Mike, Jay and Bill,
I agree that the logical attributes in an IPP Printer can be somewhat
different then the physical features of the printer. It is up to the IPP
Printer implementation to provide a suitable mapping for anything that the
physical printer can do, and there might be attributes which have no
correspondence in the physical printer, e.g. priority might be handled by
queuing in the IPP Printer, but the physical printer may have no concept of
priority if it can only handle one job at a time. And as already pointed
out, an administrator may disallow use of certain features or values that
the physical printer can do. An example would be a particular IPP Printer
that only allows double sided printing (to save trees), although the
physical printer would support double and single sided. Such an IPP Printer
would obviously also not support transparencies as media!
My general answer to Mike's original questions is that our assumption so far
is that the functionality that you are looking for should be covered by the
emerging Set-Printer-Attributes operation for the administrator to
originally set up or later modify the operations, attributes and values in
the IPP Printer and for an IPP Client to read that information using the
Get-Printer-Attributes operation. This might still leave a slight hole when
it comes to relationships between attributes or values, in which case you
can also use the Verify-Job operation to check if the combination selected
for a particular job is valid before actually submitting the job. It is
expected that the QUALDOCS project will come up with a more comprehensive
proposal for how to verify dependencies between attributes and values.
One last comment, we certainly do not want any company specific version
numbers, that would defeat the whole idea about a standard.
> -----Original Message-----
> From: Wagner,William [mailto:bwagner at digprod.com]
> Sent: Tuesday, January 04, 2000 8:08 AM
> To: 'jkm at underscore.com'; ipp at pwg.org> Cc: henrik.holst at i-data.com; Shepherd, Michael
> Subject: RE: IPP> IIG - Administration issues
>> Since you ask, it was my understanding and I believe that it is well
> established in the IPP model specification that the
> administrator setup of
> attributes is independent of the actual attributes of the
> physical device.
> The administrator may choose to not expose certain
> capabilities; it may also
> mean that the administrator can cause IPP to indicate
> attributes values that
> are not supported by the device, although there seems to be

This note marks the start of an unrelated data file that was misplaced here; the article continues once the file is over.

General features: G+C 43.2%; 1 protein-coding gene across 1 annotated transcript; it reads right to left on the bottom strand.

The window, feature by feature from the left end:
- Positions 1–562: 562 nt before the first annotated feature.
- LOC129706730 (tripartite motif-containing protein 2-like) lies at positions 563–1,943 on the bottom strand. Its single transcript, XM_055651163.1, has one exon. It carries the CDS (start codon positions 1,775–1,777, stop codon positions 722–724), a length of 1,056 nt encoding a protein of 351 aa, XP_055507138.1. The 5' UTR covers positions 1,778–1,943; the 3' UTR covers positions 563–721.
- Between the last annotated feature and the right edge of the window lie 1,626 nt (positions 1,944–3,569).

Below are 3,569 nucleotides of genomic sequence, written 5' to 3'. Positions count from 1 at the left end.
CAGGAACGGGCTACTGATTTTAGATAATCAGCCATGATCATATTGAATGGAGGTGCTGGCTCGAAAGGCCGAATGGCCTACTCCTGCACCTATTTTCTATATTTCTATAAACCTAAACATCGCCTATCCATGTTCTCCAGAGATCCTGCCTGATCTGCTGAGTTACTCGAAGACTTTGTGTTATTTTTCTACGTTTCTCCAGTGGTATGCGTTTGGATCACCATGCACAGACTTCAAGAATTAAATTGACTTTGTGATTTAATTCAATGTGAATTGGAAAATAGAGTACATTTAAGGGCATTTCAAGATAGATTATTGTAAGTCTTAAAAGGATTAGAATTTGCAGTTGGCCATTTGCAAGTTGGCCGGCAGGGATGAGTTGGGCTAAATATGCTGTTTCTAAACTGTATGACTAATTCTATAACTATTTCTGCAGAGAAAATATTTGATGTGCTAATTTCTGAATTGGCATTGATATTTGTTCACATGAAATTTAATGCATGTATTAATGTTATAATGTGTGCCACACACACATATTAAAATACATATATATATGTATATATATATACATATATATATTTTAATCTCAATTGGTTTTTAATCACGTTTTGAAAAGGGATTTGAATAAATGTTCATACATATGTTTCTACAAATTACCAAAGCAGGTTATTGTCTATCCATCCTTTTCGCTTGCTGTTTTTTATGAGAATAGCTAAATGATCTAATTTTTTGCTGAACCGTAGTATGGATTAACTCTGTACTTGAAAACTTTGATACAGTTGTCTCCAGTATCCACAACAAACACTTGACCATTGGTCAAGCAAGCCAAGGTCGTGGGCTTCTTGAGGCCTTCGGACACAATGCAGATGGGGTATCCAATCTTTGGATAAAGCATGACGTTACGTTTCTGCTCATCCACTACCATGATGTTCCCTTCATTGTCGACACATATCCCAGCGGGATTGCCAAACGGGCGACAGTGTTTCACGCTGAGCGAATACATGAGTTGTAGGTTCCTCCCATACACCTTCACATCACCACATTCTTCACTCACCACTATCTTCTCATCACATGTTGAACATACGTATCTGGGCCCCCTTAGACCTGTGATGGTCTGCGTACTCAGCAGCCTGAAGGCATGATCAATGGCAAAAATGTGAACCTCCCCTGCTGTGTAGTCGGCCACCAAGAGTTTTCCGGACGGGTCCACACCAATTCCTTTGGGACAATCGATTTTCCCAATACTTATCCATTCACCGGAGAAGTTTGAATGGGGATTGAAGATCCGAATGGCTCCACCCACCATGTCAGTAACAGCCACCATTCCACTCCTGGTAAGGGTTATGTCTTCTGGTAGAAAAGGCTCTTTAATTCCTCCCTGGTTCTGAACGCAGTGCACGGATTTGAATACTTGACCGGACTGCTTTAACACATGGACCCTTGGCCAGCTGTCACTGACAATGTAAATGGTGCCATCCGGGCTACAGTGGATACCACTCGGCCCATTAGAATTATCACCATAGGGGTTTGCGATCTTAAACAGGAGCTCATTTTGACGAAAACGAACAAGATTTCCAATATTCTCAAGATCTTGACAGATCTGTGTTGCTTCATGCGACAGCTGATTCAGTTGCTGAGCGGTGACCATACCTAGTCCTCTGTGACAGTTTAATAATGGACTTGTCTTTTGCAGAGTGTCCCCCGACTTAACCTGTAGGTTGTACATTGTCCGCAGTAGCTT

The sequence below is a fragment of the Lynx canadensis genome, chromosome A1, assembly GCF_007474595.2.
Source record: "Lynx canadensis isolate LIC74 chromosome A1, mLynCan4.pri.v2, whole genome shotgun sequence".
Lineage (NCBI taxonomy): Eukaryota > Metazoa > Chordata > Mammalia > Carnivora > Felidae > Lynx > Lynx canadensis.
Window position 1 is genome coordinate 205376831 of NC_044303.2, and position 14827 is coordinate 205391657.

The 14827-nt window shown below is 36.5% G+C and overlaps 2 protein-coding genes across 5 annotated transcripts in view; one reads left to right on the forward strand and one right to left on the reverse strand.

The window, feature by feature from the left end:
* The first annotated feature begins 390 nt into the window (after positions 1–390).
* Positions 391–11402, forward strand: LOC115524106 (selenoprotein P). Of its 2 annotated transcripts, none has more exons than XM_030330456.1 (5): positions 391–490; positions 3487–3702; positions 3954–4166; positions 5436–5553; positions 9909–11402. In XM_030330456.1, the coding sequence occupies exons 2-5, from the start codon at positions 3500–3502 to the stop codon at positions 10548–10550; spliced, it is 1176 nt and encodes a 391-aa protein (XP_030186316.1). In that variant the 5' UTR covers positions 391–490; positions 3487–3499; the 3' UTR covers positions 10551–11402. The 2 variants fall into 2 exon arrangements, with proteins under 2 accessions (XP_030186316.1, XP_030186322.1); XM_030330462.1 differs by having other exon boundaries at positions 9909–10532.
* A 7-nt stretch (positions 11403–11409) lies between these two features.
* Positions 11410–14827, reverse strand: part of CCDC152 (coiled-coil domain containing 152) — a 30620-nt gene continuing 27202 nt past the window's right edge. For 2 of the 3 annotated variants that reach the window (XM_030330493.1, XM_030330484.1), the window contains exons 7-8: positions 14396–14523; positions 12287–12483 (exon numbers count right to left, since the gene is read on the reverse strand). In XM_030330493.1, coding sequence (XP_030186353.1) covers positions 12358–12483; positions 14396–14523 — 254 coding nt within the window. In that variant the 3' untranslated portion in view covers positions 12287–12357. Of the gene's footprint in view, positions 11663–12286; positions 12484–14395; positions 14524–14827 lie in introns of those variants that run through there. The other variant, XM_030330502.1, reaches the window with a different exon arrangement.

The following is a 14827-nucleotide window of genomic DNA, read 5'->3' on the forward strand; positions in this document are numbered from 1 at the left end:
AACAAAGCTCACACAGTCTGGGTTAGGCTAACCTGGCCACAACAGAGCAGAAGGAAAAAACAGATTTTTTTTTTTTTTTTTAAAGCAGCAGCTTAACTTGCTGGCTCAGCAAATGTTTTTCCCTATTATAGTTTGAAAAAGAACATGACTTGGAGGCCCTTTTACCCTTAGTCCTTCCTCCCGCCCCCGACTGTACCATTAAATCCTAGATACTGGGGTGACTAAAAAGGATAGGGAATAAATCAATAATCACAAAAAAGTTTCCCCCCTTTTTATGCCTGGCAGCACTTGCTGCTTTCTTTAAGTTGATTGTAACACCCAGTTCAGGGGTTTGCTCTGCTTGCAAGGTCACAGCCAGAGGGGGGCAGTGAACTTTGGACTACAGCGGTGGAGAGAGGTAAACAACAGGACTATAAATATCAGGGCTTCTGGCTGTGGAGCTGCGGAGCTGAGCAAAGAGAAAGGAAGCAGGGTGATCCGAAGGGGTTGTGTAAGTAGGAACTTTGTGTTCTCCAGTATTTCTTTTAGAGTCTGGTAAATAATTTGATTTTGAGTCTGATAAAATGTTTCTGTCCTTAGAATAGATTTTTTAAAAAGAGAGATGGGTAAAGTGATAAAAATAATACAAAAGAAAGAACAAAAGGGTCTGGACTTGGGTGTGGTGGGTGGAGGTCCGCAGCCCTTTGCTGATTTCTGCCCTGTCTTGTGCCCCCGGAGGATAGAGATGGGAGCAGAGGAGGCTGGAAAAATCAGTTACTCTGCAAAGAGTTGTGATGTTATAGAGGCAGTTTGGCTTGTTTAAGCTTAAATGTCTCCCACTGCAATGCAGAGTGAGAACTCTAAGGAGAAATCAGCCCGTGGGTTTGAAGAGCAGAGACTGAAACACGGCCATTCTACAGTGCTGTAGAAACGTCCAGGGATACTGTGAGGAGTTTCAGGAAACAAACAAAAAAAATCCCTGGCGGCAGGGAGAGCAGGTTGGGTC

> little support
> for this. The model spec clearly states that the way in which the
> administrator sets attributes is out of scope. However, if
> there were no
> independence, there would me no reason to have administrator
> set, because in
> the general case the actual attributes are available from the device.
>> William A. Wagner (Bill Wagner)
> Director of Technology, DPI Imaging Division
> NETsilicon, Inc.
>wwagner at digprod.com>>> -----Original Message-----
> From: Jay Martin [mailto:jkm at underscore.com]
> Sent: Tuesday, January 04, 2000 10:22 AM
> To: ipp at pwg.org> Cc: henrik.holst at i-data.com; Shepherd, Michael
> Subject: Re: IPP> IIG - Administration issues
>>> > Issue 1a - Regarding IPP-IIG Section 22.214.171.124.1 (Checking
> for conflicting
> > Template attribute values), is it allowable for an
> administrator to define
> > her own attribute/value conflicts? For instance, a printer object
> > implementation ALLOWS transparencies to be stapled, but the
> > would prefer this to be NOT allowed on her particular printer. An
> > additional admin (Set 2) operation or printer attribute
> collection may
> > provide the functionality for this.
> > HH> I don't quite understand your question. A printer object should
> > HH> the physical device. If the the device does allow
> transparencies to
> > HH> be stabled, then the printer object should support it
> too. If the
> > HH> administrator wants to disable this functionality he
> should do it
> > HH> in the printer object somehow.
>> This raises an interesting philosophical aspect regarding the wrapping
> of a protocol around a "physical" object.
>> If a protocol is able to provide additional administratively-oriented
> control capabilities, shouldn't the administrator be allowed
> to use it?
>> In this specific example, say the printer doesn't provide
> sufficient control
> capabilities to disallow the use of staples with
> transparencies. Yet, for
> obvious reasons, the administrator doesn't want to allow this
> operation to
> occur. Shouldn't the protocol allow this degree of control,
> even though
> the printer doesn't directly support it?
>> Henrik's statement makes me think that he believes IPP should
> *only* mirror
> the capability of the printer, and nothing more. (Am I
> reading this wrong?)
>> How do others feel about extending control capabilities thru
> the use of the
> protocol, rather than simply mirroring the capabilities of
> the printer?